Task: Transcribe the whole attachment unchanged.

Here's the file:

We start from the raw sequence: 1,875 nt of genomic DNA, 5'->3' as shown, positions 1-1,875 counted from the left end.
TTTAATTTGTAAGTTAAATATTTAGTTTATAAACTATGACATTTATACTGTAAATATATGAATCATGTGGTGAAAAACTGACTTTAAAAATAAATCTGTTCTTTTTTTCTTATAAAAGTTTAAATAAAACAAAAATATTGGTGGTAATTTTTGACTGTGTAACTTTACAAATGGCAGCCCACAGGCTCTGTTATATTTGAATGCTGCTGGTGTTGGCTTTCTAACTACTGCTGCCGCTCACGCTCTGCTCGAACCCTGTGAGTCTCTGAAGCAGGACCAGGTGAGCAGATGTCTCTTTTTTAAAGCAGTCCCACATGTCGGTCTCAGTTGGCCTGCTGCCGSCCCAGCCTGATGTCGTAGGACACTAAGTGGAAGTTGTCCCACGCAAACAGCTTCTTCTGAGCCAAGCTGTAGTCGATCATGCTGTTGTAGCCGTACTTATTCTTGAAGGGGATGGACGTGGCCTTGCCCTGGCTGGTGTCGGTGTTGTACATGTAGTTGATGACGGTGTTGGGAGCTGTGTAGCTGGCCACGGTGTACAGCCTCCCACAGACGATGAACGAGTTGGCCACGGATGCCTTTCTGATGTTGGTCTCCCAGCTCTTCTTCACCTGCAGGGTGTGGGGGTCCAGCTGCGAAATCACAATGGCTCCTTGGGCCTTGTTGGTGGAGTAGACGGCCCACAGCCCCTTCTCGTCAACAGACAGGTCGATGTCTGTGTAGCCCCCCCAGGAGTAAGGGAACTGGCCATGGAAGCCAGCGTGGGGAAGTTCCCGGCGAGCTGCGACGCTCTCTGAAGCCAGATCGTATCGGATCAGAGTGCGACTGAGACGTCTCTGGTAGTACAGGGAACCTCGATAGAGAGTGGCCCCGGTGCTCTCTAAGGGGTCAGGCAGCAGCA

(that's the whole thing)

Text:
We start from the raw sequence: 1,875 nt of genomic DNA, 5'->3' as shown, positions 1-1,875 counted from the left end.
TTTAATTTGTAAGTTAAATATTTAGTTTATAAACTATGACATTTATACTGTAAATATATGAATCATGTGGTGAAAAACTGACTTTAAAAATAAATCTGTTCTTTTTTTCTTATAAAAGTTTAAATAAAACAAAAATATTGGTGGTAATTTTTGACTGTGTAACTTTACAAATGGCAGCCCACAGGCTCTGTTATATTTGAATGCTGCTGGTGTTGGCTTTCTAACTACTGCTGCCGCTCACGCTCTGCTCGAACCCTGTGAGTCTCTGAAGCAGGACCAGGTGAGCAGATGTCTCTTTTTTAAAGCAGTCCCACATGTCGGTCTCAGTTGGCCTGCTGCCGSCCCAGCCTGATGTCGTAGGACACTAAGTGGAAGTTGTCCCACGCAAACAGCTTCTTCTGAGCCAAGCTGTAGTCGATCATGCTGTTGTAGCCGTACTTATTCTTGAAGGGGATGGACGTGGCCTTGCCCTGGCTGGTGTCGGTGTTGTACATGTAGTTGATGACGGTGTTGGGAGCTGTGTAGCTGGCCACGGTGTACAGCCTCCCACAGACGATGAACGAGTTGGCCACGGATGCCTTTCTGATGTTGGTCTCCCAGCTCTTCTTCACCTGCAGGGTGTGGGGGTCCAGCTGCGAAATCACAATGGCTCCTTGGGCCTTGTTGGTGGAGTAGACGGCCCACAGCCCCTTCTCGTCAACAGACAGGTCGATGTCTGTGTAGCCCCCCCAGGAGTAAGGGAACTGGCCATGGAAGCCAGCGTGGGGAAGTTCCCGGCGAGCTGCGACGCTCTCTGAAGCCAGATCGTATCGGATCAGAGTGCGACTGAGACGTCTCTGGTAGTACAGGGAACCTCGATAGAGAGTGGCCCCGGTGCTCTCTAAGGGGTCAGGCAGCAGCA